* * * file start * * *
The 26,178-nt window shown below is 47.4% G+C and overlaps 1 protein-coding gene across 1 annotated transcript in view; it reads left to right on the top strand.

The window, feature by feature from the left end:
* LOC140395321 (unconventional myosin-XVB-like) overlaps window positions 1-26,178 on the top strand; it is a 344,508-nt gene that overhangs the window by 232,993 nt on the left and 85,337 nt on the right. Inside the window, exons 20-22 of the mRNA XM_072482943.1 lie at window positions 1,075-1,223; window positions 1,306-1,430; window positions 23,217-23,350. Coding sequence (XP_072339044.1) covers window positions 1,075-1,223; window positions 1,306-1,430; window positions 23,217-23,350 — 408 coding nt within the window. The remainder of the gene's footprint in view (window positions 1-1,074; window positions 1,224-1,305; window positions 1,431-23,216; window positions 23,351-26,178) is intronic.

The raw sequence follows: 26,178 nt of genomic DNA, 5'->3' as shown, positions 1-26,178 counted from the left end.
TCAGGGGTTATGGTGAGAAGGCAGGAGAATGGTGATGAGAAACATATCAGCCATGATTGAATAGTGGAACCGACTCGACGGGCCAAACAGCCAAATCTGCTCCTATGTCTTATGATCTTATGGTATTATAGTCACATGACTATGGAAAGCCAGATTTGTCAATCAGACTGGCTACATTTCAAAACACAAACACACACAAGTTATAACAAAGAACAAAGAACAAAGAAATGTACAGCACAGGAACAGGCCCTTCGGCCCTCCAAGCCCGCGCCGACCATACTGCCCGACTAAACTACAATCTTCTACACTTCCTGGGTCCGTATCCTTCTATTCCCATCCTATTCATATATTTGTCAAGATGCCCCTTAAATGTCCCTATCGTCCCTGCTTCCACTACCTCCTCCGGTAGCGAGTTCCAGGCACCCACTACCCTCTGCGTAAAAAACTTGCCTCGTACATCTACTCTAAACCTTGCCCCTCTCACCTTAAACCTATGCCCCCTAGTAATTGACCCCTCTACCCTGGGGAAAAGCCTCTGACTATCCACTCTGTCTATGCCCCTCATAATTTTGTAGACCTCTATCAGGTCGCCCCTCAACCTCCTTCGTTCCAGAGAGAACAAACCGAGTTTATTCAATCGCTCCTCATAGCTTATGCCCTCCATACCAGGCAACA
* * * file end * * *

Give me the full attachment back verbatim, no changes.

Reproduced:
The 26,178-nt window shown below is 47.4% G+C and overlaps 1 protein-coding gene across 1 annotated transcript in view; it reads left to right on the top strand.

The window, feature by feature from the left end:
* LOC140395321 (unconventional myosin-XVB-like) overlaps window positions 1-26,178 on the top strand; it is a 344,508-nt gene that overhangs the window by 232,993 nt on the left and 85,337 nt on the right. Inside the window, exons 20-22 of the mRNA XM_072482943.1 lie at window positions 1,075-1,223; window positions 1,306-1,430; window positions 23,217-23,350. Coding sequence (XP_072339044.1) covers window positions 1,075-1,223; window positions 1,306-1,430; window positions 23,217-23,350 — 408 coding nt within the window. The remainder of the gene's footprint in view (window positions 1-1,074; window positions 1,224-1,305; window positions 1,431-23,216; window positions 23,351-26,178) is intronic.

The raw sequence follows: 26,178 nt of genomic DNA, 5'->3' as shown, positions 1-26,178 counted from the left end.
TCAGGGGTTATGGTGAGAAGGCAGGAGAATGGTGATGAGAAACATATCAGCCATGATTGAATAGTGGAACCGACTCGACGGGCCAAACAGCCAAATCTGCTCCTATGTCTTATGATCTTATGGTATTATAGTCACATGACTATGGAAAGCCAGATTTGTCAATCAGACTGGCTACATTTCAAAACACAAACACACACAAGTTATAACAAAGAACAAAGAACAAAGAAATGTACAGCACAGGAACAGGCCCTTCGGCCCTCCAAGCCCGCGCCGACCATACTGCCCGACTAAACTACAATCTTCTACACTTCCTGGGTCCGTATCCTTCTATTCCCATCCTATTCATATATTTGTCAAGATGCCCCTTAAATGTCCCTATCGTCCCTGCTTCCACTACCTCCTCCGGTAGCGAGTTCCAGGCACCCACTACCCTCTGCGTAAAAAACTTGCCTCGTACATCTACTCTAAACCTTGCCCCTCTCACCTTAAACCTATGCCCCCTAGTAATTGACCCCTCTACCCTGGGGAAAAGCCTCTGACTATCCACTCTGTCTATGCCCCTCATAATTTTGTAGACCTCTATCAGGTCGCCCCTCAACCTCCTTCGTTCCAGAGAGAACAAACCGAGTTTATTCAATCGCTCCTCATAGCTTATGCCCTCCATACCAGGCAACA